It seems to be common sense to remove the hornet nest after treatment but the removal of a hornet nest is not necessary. Firstly if a nest was removed as soon as the treatment was carried out then the hornets that were out foraging would return, find no nest & attempt to rebuild the hornets nest. When they return & find a treated nest they either get contaminated by the insecticide or exhaust themselves by flying around the nest in a state of panic. They only attempt to rebuild the nest if it isn’t there. Secondly a hornets nest can never be re used. So if you want to remove the hornets nest then we recommend you wait at least 4 weeks before doing so. In a lot of cases the hornet nest is not accessible. The nest may be in a cavity wall or a soffit that cannot be seen.
Hornet Nest Guarantee
The treated nest(s) are guaranteed never to be used again and the actual location of the treated nest(s) guaranteed not to be reused by other Hornets for the remainder of the calendar year.
Hornets – General Information
Over the past 10 years PEST UK has been seeing an ever increasing amount of Hornets. They do best in ‘poor’ wasp years, these are years that for whatever reasons the number of wasp nests have been low. It may be that they prefer different conditions but must probably is that they are competing for the same foods and living spaces. Although much larger than wasps and individually a wasp is no match for a hornet their nests contain only several hundred where as wasp nests may contain several thousand. The life cycle of both wasps and hornets are nearly identical. Although Hornet nests can contain several hundred hornets in reality it may be much less. I have found nests in late Summer that only had about 10 hornets in. I believe that if the nest struggles they may act as do some Bumble Bee species in the arctic, they either don’t produce workers but go straight on to produce queens and drones or produce fewer workers before producing the queens and drones.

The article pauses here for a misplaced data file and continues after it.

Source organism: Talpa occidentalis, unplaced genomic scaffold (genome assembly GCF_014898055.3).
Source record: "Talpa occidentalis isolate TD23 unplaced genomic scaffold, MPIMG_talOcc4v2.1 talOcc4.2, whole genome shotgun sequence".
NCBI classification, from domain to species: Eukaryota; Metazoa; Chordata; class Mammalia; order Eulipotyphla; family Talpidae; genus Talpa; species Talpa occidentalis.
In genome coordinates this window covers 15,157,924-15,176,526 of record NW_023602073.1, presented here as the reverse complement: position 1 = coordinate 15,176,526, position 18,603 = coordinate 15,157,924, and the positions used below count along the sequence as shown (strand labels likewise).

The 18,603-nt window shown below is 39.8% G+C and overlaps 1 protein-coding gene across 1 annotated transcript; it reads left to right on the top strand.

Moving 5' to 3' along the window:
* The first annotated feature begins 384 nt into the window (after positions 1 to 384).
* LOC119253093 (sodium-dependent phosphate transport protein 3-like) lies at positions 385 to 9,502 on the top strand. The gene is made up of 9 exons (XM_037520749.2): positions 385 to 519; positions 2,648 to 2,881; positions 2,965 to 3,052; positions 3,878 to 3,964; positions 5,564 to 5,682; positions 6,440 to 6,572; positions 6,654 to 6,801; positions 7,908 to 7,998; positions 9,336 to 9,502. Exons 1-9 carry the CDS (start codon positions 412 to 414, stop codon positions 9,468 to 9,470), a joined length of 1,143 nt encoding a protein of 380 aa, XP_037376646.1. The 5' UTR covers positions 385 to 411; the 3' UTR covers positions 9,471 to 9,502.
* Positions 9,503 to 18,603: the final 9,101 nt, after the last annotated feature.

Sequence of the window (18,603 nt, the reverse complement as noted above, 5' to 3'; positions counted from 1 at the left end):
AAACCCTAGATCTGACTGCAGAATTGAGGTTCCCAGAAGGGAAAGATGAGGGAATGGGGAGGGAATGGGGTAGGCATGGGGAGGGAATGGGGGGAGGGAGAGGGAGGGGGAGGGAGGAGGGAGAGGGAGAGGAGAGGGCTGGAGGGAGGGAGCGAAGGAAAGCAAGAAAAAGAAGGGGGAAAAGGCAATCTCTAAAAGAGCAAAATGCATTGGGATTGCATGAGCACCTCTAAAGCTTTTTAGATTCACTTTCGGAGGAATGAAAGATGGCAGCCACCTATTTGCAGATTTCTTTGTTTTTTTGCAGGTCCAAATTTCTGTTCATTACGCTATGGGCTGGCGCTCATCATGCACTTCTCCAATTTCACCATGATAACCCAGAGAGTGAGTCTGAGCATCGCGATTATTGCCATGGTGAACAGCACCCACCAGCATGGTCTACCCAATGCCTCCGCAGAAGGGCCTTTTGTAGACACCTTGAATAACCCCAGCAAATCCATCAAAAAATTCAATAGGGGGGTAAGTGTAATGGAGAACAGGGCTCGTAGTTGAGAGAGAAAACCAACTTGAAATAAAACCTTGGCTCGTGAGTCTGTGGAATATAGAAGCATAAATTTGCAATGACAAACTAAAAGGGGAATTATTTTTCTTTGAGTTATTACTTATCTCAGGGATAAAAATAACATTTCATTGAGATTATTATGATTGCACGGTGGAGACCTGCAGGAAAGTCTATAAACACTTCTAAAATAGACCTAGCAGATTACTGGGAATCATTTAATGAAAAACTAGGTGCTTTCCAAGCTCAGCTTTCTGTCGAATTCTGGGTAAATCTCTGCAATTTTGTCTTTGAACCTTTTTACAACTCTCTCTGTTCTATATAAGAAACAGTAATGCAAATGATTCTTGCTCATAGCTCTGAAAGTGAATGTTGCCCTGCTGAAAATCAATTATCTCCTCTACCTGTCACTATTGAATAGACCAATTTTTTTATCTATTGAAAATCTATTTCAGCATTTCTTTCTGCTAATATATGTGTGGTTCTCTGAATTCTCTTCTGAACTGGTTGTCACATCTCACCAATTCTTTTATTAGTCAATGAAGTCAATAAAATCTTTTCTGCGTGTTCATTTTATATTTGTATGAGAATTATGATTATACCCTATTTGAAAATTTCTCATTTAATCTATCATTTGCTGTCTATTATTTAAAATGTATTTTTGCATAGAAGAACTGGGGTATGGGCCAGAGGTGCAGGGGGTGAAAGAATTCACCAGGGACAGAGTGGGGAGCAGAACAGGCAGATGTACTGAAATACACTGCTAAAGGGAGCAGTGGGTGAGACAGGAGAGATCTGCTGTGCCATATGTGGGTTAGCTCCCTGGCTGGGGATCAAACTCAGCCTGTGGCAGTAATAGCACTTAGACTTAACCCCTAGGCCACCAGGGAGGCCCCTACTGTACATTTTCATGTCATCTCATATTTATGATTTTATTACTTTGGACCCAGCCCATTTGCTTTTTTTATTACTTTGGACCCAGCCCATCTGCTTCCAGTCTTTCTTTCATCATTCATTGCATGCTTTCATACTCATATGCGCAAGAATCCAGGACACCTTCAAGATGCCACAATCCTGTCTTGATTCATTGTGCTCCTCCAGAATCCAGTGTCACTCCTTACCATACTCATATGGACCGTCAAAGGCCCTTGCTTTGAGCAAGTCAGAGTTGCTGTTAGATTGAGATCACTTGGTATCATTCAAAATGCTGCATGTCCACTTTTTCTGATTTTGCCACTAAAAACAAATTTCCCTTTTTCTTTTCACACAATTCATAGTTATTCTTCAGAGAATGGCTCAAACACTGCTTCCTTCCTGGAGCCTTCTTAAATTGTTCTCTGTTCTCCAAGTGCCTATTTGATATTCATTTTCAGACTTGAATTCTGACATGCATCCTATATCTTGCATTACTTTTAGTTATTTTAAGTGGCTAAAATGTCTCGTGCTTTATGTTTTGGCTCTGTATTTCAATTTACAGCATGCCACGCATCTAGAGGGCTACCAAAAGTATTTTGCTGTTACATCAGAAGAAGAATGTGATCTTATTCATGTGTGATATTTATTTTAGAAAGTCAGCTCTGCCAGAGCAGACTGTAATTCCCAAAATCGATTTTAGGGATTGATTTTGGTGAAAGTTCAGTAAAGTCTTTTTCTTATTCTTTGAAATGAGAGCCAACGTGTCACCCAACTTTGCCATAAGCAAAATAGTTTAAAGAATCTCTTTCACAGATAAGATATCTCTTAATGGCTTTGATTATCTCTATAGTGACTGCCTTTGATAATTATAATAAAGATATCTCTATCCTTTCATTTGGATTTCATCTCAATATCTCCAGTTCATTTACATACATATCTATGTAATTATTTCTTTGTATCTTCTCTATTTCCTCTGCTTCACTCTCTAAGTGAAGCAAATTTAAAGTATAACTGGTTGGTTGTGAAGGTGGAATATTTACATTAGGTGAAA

A PEST UK Hornet call outs peak in the Autumn. The reason for this is light. Although this is also apparent with wasps it seems more so with hornets that they are attracted to artificial light, especially when the days start drawing in. Often the first indication a house holder will have of a hornets nest is when they find them buzzing around lights. Locating a hornets nest can be difficult if the number of hornets in the nest is small. A nest with a low number in will produce a lot less ‘traffic’ (the movement of hornets into & leaving the nest). Looking at traffic of a wasp or hornets nest may be the only way to locate a nest if the nest cannot be seen, if it was built in a place like in a cavity wall or boxed off area.
The lifecycle of hornets is the same as wasps. Queens emerge from hibernation in the Spring and construct a nest. Eggs are laid in the special constructed cells which hatch into grubs. These are fed a high protein diet of insects and grubs. The first batch to pupate and turn into adults are workers which are sterilised females. These workers take over the running of the nest. Mid to late Summer the Queen lays the last batch of eggs which are fed a diet that allows them to be the sexual forms of the species, Queens and Drones. These mate with Queens and Drones from other nests, the original Queen, workers and Drones die off by the Winter and the new Queens hibernate and the cycle continues.